Baseball may be some 150 years old, but we all know that baseball back then looks nothing like baseball now. No longer do they play with water-logged baseballs until the stitches fall apart. Pitchers don’t throw nine innings every start and still come out of the bullpen the very next day. And I don’t know how Honus Wagner would react if you told him to change his launch angle at the plate — I’m guessing he would be mostly confused.
But while fans know that Cy Young’s 511 wins or Ty Cobb’s .366 career batting average will never be reached, the game has changed drastically even in the last 40 years. End-of-season league leaders, who may not have even broken records, put up numbers that are just as unreachable today as 56-game hit streaks or 300 innings pitched.
This isn’t a bad thing — every sport changes and grows, and though we like to think that baseball exists outside of time, that’s not really the case. So, to look at ways that the game has changed even in recent decades, here are seven stats from the last 40 years that will probably never be topped:
1. Sacrifice bunts
Actual record: Ray Chapman – 67 (1917)
Last 40 years: Jay Bell – 39 (1990) (Bert Campaneris just missed the cut with 40 in 1979)
Since 2010: Juan Pierre – 19 (2011)
As baseball has learned to value the most precious of commodities — the out — the idea of having someone drop down sacrifice bunts is simply anathema to the modern game. So, Chapman can rest knowing no one will come close to his record of 67.
But even just 30 years ago, Jay Bell — the bespectacled shortstop who would later go on to hit 38 home runs for the D-backs — was a sacrifice bunt machine. Despite being a near league-average hitter with a modicum of pop at the time, the Pirates asked Bell to bunt … and bunt … and bunt. 39 times in ’90 and then 30 more the next season, to be exact. Perhaps even more shocking, he did this while batting second in the order.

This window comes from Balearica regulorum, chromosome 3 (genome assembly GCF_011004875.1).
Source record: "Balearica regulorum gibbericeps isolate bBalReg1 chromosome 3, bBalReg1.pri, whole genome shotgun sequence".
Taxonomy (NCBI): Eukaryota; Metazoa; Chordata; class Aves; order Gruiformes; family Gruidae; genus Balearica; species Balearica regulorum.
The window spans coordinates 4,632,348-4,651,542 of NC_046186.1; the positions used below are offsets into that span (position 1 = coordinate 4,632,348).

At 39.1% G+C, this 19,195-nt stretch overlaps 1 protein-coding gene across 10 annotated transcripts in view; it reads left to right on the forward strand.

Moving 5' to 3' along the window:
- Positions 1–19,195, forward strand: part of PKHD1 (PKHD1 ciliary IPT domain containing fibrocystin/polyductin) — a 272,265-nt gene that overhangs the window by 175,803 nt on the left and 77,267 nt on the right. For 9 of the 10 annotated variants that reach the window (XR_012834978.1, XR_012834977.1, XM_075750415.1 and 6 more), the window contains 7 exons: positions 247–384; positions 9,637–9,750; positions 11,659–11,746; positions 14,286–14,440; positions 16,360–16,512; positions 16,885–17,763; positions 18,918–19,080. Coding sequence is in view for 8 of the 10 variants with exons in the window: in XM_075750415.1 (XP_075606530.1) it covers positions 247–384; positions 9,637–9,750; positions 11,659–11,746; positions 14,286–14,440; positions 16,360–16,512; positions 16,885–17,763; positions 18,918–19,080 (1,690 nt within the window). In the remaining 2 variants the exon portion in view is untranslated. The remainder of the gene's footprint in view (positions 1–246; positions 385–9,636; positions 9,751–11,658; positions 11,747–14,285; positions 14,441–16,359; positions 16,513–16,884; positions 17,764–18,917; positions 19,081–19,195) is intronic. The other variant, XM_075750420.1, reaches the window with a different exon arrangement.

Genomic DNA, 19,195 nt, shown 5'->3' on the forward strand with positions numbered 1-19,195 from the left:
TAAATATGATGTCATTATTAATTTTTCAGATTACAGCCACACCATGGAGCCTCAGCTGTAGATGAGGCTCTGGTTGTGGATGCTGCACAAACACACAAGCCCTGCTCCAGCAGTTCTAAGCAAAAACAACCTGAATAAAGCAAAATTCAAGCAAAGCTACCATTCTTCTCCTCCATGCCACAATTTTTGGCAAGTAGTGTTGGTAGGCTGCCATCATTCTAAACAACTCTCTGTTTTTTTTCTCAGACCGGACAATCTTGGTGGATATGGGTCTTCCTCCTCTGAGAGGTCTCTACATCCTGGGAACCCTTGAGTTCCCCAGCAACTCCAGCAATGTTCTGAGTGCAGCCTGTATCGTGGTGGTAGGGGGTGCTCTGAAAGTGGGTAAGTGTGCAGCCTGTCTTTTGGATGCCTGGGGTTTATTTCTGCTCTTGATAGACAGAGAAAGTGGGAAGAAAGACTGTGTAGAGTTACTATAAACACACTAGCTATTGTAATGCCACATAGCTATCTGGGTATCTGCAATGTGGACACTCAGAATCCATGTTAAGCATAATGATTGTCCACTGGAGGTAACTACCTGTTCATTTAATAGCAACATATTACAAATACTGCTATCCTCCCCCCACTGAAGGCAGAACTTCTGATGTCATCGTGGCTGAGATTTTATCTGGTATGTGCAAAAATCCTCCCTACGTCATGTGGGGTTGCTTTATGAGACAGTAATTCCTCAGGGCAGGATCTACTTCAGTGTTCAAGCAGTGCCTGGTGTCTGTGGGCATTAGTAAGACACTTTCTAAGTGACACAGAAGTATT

Bell’s mark won’t be approached any time soon, as Pierre came closest since 2010, and he laid down fewer than half what Bell did.
With the possibility of a DH in both leagues, there will be even fewer opportunities. Dodgers pitcher Clayton Kershaw led the Majors with 15 sacrifices in 2019, and it’s safe to say that if the National League adopts the permanent batter, he won’t get the opportunity to do that again. Last season saw the sacrifice bunt rate fall to just .07 SH per game — less than half the mark from 2019.
2. Batting average: (Qualified batters)
Actual record: Nap Lajoie – .426 (1901)
Last 40 years: Tony Gwynn – .394 (1994)
Since 2010: DJ LeMahieu – .364 (2020), Josh Hamilton – .359 (2010)
Save for a few weeks when a red-hot Charlie Blackmon had us
In fact, remove LeMahieu’s pandemic-shortened season from the list, and no batter has topped .360 since Joe Mauer hit .365 in 2009.
With pitchers throwing harder than ever, batters aiming for the stands and shifts being used by every team, we might need to hold parades for the next player who hits .370. I don’t think Ichiro or Nomar Garciaparra got those when they accomplished the feat.
3. Stolen bases
Actual record: Rickey Henderson – 130 (1982)